Tales of underwear and men ahead!
Yes, you! I’m talking directly to you, the woman whose life is so shattered she begs to die rather than go on living without her husband.
Or you, who stood in the shower this morning, so shell-shocked you walked out and got dressed in dirty clothes that hang off you, a cloud of shampoo still in your hair.
And to the lady who stands in the park screaming at the sky, “Where are you? Give me a sign to say you’re OK! Anything! Please!” before crumpling in a heap on a memorial bench and sobbing until you vomit, step away from your computer screen now, I beg you.
Because all of those women above were me, and during those terrible raw times I didn’t want to read a post about relationships, and nor do some of you, if the vicious war of words that broke out last Friday night on one of the Facebook forums I belong to is anything to go by.
A regular contributor whose deep grief I have witnessed through her anguished posts, began a thread about internet dating. It was light-hearted, poking fun at the plonkers she was encountering, and there was plenty of good-natured banter, something I badly needed. A miserable Friday afternoon had turned into a very miserable sofa-slumped Merlot-sloshed Friday evening, the sort where I not only looked around my living room and thought, “JS, where are you?” but noticed the cobwebs and the paintwork and the leak in the conservatory roof and felt overwhelmed.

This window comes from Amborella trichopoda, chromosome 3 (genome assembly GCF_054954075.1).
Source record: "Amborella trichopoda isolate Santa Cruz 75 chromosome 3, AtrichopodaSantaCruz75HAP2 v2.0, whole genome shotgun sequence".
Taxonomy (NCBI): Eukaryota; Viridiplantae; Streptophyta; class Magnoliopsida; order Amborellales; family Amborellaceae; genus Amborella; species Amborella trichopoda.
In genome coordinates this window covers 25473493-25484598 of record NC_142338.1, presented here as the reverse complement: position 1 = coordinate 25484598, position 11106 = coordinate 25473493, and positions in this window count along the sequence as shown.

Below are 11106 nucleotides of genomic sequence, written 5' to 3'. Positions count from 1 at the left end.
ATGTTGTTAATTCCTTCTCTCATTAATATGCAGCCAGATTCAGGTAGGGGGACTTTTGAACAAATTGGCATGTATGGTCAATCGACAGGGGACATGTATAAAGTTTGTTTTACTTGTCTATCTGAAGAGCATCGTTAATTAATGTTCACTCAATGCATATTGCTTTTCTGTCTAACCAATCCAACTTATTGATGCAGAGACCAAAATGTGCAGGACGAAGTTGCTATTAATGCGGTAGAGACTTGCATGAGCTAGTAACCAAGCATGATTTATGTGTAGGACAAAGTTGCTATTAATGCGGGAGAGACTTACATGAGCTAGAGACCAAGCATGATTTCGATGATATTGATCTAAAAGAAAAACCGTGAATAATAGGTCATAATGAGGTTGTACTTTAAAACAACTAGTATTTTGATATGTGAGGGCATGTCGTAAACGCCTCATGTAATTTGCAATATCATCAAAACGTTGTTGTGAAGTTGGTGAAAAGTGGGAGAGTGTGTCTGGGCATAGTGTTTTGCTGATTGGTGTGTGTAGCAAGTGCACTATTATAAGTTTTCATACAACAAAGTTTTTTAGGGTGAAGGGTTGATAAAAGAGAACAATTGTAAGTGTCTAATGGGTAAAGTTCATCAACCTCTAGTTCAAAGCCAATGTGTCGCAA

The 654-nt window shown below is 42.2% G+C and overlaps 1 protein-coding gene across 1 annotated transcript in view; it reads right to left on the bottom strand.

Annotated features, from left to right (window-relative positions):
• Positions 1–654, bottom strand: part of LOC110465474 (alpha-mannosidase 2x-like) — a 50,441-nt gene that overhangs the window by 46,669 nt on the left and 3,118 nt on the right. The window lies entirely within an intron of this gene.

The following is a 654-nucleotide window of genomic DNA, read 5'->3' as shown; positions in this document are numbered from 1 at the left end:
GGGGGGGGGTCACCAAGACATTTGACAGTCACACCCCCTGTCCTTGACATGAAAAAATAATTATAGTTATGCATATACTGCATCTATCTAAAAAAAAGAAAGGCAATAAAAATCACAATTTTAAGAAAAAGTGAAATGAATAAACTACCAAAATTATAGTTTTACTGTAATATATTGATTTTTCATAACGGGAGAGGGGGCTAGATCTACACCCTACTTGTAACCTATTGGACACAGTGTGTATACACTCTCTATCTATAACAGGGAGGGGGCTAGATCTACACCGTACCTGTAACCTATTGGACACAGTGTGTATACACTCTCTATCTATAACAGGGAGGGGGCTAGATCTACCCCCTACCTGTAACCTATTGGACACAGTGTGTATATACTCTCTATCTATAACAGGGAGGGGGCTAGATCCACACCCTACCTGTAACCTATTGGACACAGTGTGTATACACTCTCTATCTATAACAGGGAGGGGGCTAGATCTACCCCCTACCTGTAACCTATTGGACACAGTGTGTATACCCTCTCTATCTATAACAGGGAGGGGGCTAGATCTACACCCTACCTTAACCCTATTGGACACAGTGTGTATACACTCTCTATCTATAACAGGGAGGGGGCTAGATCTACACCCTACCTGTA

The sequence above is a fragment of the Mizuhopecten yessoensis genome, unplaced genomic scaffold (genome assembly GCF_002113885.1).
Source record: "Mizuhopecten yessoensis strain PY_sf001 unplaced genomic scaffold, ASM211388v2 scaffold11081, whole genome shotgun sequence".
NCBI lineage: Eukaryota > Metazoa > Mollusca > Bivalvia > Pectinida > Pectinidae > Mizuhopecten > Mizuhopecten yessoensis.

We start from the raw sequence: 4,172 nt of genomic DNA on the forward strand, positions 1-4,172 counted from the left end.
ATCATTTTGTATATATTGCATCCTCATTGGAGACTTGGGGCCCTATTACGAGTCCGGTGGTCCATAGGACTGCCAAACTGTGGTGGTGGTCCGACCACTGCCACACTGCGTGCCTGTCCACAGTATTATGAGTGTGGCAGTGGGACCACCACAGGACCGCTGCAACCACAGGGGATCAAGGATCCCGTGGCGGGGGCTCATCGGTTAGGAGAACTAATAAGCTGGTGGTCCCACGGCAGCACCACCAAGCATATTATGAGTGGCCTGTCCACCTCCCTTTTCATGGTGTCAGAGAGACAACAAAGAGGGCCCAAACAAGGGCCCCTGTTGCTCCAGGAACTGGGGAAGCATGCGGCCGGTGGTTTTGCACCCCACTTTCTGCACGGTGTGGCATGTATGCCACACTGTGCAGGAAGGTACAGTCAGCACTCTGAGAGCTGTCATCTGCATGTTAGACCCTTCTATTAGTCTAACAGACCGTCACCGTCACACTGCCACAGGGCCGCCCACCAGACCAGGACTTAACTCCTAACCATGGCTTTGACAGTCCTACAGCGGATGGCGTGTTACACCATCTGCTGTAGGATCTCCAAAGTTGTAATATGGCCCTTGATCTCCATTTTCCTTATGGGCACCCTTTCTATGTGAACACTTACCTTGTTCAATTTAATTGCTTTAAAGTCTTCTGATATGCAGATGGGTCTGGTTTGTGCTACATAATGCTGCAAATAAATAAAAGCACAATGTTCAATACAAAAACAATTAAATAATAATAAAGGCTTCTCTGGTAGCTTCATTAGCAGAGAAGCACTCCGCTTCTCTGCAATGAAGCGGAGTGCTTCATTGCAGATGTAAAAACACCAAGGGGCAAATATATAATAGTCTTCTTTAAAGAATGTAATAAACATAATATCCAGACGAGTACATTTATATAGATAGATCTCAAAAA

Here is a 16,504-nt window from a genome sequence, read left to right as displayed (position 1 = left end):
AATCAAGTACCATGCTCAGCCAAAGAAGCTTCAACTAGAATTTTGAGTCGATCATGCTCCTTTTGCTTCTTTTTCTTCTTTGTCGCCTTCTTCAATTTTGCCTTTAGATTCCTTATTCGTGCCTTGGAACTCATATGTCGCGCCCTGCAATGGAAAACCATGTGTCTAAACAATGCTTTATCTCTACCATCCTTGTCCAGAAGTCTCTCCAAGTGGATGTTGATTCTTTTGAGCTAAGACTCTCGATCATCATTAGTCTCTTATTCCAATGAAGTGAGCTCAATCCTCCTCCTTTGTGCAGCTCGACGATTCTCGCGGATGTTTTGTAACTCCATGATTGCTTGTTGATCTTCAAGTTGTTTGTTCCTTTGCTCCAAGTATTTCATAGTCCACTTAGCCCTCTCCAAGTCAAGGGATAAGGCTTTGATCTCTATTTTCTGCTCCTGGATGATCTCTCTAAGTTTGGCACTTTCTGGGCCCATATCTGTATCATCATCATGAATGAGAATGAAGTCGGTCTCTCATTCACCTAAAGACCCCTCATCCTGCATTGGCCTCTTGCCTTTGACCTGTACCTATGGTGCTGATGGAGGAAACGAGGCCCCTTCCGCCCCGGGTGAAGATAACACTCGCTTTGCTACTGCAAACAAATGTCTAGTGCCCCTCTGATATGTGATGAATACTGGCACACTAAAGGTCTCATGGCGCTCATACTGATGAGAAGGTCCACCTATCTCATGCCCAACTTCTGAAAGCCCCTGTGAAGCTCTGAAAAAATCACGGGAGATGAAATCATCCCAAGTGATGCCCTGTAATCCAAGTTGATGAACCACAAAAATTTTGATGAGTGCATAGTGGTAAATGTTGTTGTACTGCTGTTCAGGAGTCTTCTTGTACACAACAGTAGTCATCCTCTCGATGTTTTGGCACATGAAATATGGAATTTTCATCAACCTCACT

But then, in amongst the light-hearted and supportive comments came darker posts dripping with distaste, the general gist of which was that a grief forum was not the place to mention new relationships. Like porn on the top shelf in a newsagent’s, such discussions should be taken out of the gaze of those who wear the veil of widowhood and have no intention of ever lifting it, not even for a peck on the cheek let alone a snog. Those who had joined in the fun were admonished for encouraging such posts, slapped down for ‘revelling’ in the details of dating.
The atmosphere on the board changed as the charges were set out against those who had the temerity to think about forming a new relationship: We were hiding from our grief; settling for second best; ‘crowing’ about finding a new partner (‘Look at me! I’m so in love!’), ramming new relationships down others’ throats. It transpired that some widows had pulled out of attending a recent meet-up when they discovered they would see something undignified and distasteful: widowed couples newly in love.